“With the new shot clock rule, it doesn’t negate that but it mitigates that,” coach Tierney said. “You’re going to play more defense because you’re going to lose more faceoffs, but you’re not going to play more defense because of the time constraint.”
More than a Rivalry
Despite both sides feeling less versed on the facade of one another, there is a high level of mutual respect.
“For us, first and foremost, to have a top-five or top-ten program in the state of Colorado, it’s wonderful to be able to compete against Denver,” Air Force head coach Bill Wilson said. “As a top-five program in the country, they’re a really good measuring stick for us. We want to challenge our guys in our program by trying to play the best in the country. We see Denver as one of those programs.”
Matchups against military academies have always been a staple on the schedules of programs under coach Tierney, who implements a culture reflective of those valued in the military like commitment, integrity, and respect.
“I don’t mean to get real philosophical but the respect we have for young men who go to places like Air Force is second to none,” coach Tierney said. “Kids that have to do so much more than everyone else, we know that and we respect that. Those kinds of character strengths come out on the field. There’s got to be that respect. It’s an important game for us. It’s an important game for them. It’s going to be a battle.”
Six Peter Barton Appearances
The Pioneers 2019 slate features just six regular season home games at Peter Barton Lacrosse Stadium. It’s a reality the program has accepted in turn for its competitive ambitions.
“It’s just a matter of knowing that if we want to be who we say we want to be,” coach Tierney said. “Thankfully, DU and our athletic administration support us in a way that allows us to be who we want to be — and that’s a nationally renowned program. With that goes the odd-factor that we can’t just get in a bus and drive to 20-some opponents like I used to be able to do at Princeton. Here, it’s a flight. If we want to be renowned and if we want to play a national schedule we know we’re going to be on the road a lot.”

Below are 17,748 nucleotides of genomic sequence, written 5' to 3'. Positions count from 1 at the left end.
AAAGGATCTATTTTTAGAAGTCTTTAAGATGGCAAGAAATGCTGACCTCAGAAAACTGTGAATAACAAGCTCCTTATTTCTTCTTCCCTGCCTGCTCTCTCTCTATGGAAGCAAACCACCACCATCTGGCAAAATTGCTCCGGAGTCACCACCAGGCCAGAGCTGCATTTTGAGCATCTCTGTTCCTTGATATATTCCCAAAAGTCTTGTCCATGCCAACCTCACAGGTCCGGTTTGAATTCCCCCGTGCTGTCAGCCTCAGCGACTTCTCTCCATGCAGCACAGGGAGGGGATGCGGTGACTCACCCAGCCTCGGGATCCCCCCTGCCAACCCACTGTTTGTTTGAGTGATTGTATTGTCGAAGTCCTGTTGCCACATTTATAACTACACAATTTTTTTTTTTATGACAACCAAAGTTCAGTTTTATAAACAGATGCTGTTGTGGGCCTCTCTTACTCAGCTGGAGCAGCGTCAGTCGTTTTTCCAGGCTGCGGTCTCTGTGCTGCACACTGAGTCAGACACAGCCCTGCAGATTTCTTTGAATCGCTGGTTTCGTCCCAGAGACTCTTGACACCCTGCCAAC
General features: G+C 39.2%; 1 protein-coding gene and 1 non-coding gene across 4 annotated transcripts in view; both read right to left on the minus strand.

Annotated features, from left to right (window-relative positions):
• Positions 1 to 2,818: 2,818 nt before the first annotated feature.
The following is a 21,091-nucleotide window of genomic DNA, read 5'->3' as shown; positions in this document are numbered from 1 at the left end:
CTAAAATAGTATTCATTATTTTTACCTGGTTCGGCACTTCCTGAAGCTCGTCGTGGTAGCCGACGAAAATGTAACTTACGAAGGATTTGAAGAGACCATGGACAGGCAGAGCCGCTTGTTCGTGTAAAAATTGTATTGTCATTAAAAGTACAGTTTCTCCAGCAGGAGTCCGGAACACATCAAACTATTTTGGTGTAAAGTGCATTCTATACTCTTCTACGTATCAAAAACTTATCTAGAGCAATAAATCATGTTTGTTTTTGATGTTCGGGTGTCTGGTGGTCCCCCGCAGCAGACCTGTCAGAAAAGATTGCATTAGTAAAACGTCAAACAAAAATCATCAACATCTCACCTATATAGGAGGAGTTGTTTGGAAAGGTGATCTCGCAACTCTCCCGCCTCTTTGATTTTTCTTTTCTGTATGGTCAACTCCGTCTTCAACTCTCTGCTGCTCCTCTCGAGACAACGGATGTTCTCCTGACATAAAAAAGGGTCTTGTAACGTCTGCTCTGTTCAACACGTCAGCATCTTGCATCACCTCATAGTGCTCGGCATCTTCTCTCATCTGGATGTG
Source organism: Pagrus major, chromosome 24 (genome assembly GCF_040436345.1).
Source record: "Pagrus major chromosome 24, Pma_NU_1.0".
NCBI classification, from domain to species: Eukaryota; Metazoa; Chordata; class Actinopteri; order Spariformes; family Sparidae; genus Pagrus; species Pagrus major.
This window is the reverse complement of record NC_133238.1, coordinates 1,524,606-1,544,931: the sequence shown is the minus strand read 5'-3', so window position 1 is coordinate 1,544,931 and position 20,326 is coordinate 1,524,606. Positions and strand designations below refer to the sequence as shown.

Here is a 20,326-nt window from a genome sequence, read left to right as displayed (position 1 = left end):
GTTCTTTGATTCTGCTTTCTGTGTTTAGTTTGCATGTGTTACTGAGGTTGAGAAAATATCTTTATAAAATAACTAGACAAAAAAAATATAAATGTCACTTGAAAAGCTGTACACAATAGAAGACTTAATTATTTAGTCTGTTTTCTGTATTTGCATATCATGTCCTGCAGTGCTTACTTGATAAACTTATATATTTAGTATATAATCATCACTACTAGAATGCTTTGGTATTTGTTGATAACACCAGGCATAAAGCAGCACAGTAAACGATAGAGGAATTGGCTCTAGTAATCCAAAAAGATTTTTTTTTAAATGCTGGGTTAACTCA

The sacrifice of swapping the comfort of home turf in exchange a predominantly road schedule is the caliber of opponents Denver will face. The coaching staff is cognizant that in order to be a consistent, competitive national contender, the team must be challenged early and challenged often.
“The flip side of this is, we could get other teams to come out here,” coach Tierney said. “Thankfully, Notre Dame and Ohio State who are two national powers agree to home-and-home games. The two that jump obviously right now out are [North] Carolina and Duke. But it is what it is. I’d rather play them away than play lesser teams at home every year. We don’t even talk about it to our players. They don’t worry about it.
“It’s not going to change. We’re just going to keep moving forward and keep trying to be a team that is playing for a national championship at the end of every year.”
Denver and Air Force embark on their 2019 seasons at 1 p.m. Saturday at Peter Barton Lacrosse Stadium. Tickets are still available.